While the original horror short does come off as a bit more creepy since there is practically nothing revealed about Larry at all, Come Play is a decent feature film version based on a simple idea that was given a bit more flesh. While it’s not really a movie that will scare your socks off or anything, and is probably mostly aimed at a younger audience, I hope Chase is planning to make more horror films in the future. Also, I like the movie’s obvious allegory: how technology, which is supposed to bring people more together, often make them more lonely than ever…and how it’s easy to become prey to whoever wants to manipulate you from the other side of the screen.


Come Play


Director: Jacob Chase
Country & year: USA, 2020
Actors: Azhy Robertson, Gillian Jacobs, John Gallagher Jr., Winslow Fegley, Jayden Marine, Gavin MacIver-Wright, Rachel Wilson, Alana-Ashley Marques
IMDb: //


Vanja Ghoul














Inside (2007)

Inside, or À l’intérieur as it is called in the original language, is one of the most tasty delicacies of a slasher that has come after the turn of the millennium, directed by the duo Alexandre Bustillo and Julien Maury. Inside was one of the first in the so-called New French Extremity-wave with, among others such as, Alexandre Aja’s  Haute Tension a few years back, and Xavier Gens´ Frontier (s ), which came the same year as this one. Already the following year, Pascal Laugier pushed the strings even further with Martyrs. So yeah, the 2000’s  was an exciting time for French horror films that flourished new, young, hungry talents while the stiff bureaucrats at the censorship board probably was on a permanent vacation.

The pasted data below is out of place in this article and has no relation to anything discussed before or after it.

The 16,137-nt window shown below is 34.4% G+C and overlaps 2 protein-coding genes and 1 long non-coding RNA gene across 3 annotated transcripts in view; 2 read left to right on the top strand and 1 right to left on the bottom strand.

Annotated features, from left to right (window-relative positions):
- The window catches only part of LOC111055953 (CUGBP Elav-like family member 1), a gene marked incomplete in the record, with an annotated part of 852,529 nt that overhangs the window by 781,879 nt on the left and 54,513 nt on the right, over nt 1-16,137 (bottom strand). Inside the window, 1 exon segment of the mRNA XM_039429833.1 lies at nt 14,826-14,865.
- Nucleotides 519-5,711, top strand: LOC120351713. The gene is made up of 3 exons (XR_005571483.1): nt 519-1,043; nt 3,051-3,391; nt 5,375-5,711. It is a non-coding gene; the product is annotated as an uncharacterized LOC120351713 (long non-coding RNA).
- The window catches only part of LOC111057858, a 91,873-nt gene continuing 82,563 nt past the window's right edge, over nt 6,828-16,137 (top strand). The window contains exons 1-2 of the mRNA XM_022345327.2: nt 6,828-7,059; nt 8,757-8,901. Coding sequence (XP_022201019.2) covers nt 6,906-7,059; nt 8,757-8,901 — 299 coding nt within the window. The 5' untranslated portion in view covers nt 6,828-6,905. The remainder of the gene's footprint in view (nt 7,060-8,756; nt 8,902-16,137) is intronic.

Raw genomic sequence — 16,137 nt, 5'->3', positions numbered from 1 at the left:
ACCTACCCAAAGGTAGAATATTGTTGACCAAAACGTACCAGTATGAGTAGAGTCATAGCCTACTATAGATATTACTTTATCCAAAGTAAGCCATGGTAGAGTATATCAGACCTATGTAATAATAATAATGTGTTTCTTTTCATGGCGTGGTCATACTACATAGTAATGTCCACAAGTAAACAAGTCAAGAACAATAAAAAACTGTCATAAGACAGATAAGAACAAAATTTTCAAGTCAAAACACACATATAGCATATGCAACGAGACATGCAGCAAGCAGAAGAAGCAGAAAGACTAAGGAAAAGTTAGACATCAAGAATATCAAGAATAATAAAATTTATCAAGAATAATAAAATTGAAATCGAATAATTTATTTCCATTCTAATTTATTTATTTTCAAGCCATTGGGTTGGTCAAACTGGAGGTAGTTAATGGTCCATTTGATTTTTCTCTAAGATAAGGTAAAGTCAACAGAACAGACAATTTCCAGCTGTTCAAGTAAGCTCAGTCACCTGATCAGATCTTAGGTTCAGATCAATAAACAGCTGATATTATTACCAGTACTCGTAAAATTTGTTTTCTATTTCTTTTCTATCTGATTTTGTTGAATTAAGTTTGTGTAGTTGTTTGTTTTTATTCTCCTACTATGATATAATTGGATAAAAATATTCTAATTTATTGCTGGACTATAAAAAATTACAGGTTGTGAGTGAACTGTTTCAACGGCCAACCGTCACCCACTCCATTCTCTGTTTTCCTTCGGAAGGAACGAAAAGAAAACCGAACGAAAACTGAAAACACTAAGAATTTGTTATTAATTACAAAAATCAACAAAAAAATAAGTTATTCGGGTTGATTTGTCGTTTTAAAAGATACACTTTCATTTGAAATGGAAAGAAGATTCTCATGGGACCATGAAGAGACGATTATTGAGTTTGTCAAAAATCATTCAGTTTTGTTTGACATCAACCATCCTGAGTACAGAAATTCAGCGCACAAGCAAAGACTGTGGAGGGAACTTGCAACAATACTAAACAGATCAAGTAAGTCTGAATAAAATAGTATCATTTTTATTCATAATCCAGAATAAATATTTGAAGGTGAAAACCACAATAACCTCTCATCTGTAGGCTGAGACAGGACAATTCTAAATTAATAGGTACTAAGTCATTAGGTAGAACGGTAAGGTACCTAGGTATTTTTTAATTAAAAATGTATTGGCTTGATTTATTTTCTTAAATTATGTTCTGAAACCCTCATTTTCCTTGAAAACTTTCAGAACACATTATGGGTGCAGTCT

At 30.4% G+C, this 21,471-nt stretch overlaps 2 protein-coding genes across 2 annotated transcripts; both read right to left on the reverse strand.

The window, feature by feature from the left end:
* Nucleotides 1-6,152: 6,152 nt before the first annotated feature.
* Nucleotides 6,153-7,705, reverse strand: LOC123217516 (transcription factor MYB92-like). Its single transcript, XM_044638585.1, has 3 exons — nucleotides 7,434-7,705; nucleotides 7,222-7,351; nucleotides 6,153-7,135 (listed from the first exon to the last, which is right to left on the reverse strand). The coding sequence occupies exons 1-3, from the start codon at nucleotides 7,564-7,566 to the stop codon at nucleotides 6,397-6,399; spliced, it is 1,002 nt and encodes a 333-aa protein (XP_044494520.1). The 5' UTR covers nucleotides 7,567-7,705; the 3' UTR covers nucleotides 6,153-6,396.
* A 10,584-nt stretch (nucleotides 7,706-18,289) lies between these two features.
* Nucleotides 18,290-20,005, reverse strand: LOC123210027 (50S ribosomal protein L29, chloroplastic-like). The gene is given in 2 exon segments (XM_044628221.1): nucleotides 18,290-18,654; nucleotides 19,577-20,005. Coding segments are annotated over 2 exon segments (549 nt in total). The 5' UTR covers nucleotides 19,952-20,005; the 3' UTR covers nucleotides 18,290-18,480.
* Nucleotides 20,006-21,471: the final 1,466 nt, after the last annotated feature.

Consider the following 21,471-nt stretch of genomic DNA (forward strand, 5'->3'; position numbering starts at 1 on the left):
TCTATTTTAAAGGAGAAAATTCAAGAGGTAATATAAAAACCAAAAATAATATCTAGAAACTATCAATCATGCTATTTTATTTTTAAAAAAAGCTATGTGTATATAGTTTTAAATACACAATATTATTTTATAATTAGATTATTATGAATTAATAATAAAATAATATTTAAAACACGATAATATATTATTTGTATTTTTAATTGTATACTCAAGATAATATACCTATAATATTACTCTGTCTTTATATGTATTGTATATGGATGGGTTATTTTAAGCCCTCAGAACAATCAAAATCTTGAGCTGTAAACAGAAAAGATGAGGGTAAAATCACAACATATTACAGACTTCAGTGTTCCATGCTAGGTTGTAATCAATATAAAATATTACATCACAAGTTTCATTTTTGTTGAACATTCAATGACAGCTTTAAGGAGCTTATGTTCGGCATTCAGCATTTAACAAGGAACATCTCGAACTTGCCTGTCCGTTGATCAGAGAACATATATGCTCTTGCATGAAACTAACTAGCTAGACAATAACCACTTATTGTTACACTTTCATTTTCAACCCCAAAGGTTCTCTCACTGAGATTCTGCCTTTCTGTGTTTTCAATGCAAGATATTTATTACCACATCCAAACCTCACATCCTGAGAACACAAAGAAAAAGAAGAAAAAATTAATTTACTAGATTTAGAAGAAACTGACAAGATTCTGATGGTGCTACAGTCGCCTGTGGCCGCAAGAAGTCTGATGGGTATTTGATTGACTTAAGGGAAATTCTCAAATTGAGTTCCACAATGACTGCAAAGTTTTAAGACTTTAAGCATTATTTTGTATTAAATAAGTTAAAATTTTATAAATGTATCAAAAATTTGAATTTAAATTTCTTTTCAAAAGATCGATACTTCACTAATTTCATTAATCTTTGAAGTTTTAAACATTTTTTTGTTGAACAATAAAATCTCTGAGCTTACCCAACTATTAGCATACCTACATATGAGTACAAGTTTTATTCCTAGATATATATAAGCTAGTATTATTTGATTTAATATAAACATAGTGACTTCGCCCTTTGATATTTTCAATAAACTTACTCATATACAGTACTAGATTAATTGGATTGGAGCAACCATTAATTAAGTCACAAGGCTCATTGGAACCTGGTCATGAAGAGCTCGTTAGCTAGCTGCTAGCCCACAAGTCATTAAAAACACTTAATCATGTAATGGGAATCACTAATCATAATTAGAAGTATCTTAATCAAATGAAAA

The film begins with an ugly front-to-front car accident with the pregnant Sarah and her husband. The husband dies while Sarah survives. Four months later, exactly on Christmas Eve, Sarah is depressed and just wants to be all alone in her big house with her nine month-pregnant belly. But the peace and silence turns 180 degrees when Sarah unexpectedly gets a visitor at the door: an intimidating and tall black-dressed woman who just wants to borrow the phone – who by coincidence knows Sarah’s name and that her husband is dead. Sarah calls the police when the woman starts to get threatening, but it does not stop her so easily and her mission is crystal clear: she wants to murder Sarah and anyone who comes in her way, with unclear motives.